Many times in this newsletter we’ve puzzled over whether figures like Trump, Ramaswamy, and Mike Lee sincerely believe the nonsense they push or whether they do so cynically out of political self-interest. After eight years of constant feedback-loop reinforcement among the right’s influencers, I question how clear the distinction between cynicism and credulity remains. Trump may have begun the 2020 post-election period privately skeptical that the vote had been rigged but by the end he seemed to be in earnest. Ditto for Ramaswamy, whose interest in more outlandish conspiracy theories grew as his desperation to win over populists during this year’s presidential primary did.

Why should it surprise us that performers who relentlessly promote extreme paranoia as the proper frame for all political engagement might ultimately be poisoned by it themselves, like a drug dealer who got careless in handling fentanyl?

If you’re Benny Johnson or a writer at Gateway Pundit, you don’t need to care whether the Swift-Kelce romance truly is an “op.” All you need to know is that it’s in your interest to say so. Populist media reflects Trump’s own Orwellian approach to information: The “truth” isn’t what’s factual, it’s whatever serves one’s personal or political needs. And it serves the political needs of the MAGA base and those who make a living off of it to believe they’re forever being victimized by a coordinated “op” among sinister elites.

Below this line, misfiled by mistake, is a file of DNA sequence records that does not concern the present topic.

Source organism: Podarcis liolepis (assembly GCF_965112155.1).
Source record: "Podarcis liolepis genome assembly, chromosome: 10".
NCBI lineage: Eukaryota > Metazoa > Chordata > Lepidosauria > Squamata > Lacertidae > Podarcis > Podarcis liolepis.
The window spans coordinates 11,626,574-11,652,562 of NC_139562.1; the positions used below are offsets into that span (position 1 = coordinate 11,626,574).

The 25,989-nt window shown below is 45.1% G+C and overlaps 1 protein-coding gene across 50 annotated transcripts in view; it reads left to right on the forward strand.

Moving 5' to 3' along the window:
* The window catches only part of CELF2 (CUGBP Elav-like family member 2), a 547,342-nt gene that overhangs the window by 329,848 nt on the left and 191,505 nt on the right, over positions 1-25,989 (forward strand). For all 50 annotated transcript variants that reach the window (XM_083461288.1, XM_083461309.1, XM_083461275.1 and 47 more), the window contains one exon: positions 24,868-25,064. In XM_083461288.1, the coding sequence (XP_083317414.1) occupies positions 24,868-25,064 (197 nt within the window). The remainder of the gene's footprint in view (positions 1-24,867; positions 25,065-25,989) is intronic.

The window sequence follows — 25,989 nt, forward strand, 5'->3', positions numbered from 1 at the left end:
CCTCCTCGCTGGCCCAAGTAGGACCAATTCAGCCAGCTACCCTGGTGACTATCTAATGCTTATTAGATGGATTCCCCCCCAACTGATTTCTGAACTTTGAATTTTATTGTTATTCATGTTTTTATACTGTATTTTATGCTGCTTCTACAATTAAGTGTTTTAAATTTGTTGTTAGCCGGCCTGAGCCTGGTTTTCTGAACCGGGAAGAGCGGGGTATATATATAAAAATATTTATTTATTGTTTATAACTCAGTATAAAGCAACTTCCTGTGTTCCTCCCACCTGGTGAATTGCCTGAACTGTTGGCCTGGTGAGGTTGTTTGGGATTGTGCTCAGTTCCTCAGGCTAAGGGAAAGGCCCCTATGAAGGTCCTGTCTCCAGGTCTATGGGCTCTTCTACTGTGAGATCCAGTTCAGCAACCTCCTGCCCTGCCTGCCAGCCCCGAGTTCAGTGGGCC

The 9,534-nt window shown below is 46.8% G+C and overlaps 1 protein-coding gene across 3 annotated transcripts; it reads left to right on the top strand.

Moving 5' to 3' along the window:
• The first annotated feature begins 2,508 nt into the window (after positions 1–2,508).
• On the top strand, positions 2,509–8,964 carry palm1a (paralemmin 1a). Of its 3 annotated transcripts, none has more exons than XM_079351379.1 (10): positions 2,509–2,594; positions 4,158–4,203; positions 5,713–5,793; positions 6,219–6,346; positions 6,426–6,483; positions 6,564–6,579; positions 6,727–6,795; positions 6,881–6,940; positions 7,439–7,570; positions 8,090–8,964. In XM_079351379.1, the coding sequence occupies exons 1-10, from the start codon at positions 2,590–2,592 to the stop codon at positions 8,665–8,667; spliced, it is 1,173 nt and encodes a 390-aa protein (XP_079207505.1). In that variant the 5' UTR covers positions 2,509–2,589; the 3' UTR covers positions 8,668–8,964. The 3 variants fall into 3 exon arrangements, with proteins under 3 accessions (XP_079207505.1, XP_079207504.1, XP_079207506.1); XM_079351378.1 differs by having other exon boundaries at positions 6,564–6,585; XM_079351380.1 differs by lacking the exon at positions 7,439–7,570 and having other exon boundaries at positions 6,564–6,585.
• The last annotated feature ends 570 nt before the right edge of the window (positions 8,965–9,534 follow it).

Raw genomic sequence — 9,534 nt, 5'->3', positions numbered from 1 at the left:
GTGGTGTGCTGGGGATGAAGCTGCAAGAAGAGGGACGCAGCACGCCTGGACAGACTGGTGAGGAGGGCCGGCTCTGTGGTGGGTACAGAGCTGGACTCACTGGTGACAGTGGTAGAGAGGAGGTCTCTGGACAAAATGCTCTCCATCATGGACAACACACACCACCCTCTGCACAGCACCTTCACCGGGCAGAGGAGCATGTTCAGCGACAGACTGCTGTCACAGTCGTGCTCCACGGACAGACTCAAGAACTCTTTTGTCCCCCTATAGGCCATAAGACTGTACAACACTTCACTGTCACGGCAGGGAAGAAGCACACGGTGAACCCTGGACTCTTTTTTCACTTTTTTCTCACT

That’s something you can mobilize against, and monetize. Headlines like “Popular singer and jock boyfriend support Biden” aren’t.

But I think this bizarre kerfuffle over Swift and Kelce is being propelled by other, less obvious factors, too. One is based on cultural insecurity, and the other has to do with the nature of Trump’s cult of personality.